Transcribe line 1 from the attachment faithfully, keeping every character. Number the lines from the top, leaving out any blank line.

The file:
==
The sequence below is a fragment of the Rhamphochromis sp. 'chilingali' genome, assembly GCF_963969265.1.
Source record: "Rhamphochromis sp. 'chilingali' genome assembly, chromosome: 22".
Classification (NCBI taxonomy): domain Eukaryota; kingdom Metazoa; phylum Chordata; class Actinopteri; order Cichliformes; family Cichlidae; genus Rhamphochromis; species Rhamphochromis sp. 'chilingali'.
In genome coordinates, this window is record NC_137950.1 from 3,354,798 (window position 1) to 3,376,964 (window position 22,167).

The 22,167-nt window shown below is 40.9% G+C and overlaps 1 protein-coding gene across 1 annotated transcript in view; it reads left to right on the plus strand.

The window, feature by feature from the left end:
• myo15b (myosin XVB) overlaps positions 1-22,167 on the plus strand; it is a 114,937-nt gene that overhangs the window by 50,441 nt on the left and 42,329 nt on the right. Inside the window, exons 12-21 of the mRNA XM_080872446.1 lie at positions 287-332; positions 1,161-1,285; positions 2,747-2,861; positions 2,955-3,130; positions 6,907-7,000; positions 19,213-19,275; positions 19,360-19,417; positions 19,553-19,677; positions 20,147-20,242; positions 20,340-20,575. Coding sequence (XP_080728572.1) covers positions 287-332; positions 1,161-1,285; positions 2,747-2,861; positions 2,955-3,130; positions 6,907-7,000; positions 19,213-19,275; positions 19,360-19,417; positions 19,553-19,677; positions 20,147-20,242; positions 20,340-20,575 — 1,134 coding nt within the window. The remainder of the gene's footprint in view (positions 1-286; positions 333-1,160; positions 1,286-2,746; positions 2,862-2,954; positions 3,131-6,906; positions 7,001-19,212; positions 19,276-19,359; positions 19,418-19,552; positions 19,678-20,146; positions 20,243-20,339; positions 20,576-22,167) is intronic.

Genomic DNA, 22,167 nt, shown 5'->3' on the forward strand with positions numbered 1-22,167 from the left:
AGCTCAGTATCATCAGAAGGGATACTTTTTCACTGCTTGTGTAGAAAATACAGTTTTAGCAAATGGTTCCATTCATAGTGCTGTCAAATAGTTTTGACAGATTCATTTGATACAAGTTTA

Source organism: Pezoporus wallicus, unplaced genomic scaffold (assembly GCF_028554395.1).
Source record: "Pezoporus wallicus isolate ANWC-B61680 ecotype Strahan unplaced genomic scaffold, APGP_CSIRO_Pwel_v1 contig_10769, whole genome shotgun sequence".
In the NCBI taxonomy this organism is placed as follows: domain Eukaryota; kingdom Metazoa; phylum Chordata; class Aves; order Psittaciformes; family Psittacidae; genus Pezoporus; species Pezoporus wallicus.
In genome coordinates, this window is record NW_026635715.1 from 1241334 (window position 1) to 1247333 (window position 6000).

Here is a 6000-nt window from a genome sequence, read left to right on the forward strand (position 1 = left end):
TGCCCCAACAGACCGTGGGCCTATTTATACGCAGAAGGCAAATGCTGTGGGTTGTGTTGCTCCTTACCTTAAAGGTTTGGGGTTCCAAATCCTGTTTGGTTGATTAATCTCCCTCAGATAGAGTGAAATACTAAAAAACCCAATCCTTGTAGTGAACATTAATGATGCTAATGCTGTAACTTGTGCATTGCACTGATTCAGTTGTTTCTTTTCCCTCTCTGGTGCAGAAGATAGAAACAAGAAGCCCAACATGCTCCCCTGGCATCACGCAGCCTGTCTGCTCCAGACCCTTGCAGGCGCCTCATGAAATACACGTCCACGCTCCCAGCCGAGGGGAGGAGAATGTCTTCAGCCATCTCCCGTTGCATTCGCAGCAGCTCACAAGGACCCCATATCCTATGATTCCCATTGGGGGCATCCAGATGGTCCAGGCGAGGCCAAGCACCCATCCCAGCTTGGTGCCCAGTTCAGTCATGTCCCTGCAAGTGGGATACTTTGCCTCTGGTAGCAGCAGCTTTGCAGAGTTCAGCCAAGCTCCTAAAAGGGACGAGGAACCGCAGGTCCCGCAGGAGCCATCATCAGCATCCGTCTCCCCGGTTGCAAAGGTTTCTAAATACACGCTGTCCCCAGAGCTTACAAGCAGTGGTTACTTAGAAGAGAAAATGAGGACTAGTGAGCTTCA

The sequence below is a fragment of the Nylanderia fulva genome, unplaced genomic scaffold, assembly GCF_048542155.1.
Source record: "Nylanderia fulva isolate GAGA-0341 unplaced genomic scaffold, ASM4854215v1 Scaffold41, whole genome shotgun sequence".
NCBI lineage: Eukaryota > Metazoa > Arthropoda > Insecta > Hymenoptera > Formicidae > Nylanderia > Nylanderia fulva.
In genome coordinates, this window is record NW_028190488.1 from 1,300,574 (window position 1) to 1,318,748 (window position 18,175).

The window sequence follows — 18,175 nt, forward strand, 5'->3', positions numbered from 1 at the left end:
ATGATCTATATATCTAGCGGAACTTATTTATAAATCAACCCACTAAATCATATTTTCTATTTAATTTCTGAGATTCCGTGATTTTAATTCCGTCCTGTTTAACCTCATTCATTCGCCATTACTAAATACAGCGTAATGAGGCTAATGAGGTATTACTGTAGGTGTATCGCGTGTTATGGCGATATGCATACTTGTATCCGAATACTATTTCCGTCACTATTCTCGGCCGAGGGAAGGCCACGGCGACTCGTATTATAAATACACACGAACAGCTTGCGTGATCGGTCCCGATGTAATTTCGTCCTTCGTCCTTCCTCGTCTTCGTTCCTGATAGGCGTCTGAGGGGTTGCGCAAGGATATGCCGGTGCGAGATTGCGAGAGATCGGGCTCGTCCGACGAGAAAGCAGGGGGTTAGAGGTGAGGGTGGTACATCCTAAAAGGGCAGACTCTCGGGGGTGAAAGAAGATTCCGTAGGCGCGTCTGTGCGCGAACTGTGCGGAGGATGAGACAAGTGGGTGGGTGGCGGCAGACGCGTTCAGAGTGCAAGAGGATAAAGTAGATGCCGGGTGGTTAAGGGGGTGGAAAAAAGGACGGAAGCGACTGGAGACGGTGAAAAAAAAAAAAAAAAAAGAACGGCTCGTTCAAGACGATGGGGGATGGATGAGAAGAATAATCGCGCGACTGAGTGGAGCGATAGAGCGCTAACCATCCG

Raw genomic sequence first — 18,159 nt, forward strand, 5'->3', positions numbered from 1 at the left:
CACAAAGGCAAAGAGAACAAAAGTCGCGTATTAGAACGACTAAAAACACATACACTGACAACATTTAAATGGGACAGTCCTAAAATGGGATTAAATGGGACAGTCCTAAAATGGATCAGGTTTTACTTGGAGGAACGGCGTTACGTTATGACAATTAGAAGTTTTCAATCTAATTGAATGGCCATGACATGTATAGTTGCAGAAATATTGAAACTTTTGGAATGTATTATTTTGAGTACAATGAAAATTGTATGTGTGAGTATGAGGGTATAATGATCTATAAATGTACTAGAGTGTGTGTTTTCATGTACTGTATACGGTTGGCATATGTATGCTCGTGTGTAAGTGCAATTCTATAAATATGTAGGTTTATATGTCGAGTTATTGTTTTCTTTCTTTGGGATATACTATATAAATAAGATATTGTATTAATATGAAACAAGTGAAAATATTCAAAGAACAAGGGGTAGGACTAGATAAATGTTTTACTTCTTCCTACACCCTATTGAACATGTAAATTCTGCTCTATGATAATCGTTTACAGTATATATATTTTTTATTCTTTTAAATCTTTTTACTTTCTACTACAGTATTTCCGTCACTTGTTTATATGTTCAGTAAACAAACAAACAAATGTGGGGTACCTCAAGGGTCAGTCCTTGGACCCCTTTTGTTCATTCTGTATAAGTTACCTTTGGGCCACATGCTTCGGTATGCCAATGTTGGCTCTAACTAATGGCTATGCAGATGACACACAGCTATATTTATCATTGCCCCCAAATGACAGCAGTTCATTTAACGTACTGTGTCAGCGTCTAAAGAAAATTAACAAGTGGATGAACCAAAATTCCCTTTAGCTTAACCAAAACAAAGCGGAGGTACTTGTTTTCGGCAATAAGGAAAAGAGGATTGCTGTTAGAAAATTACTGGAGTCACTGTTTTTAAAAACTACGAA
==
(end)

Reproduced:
The sequence below is a fragment of the Rhamphochromis sp. 'chilingali' genome, assembly GCF_963969265.1.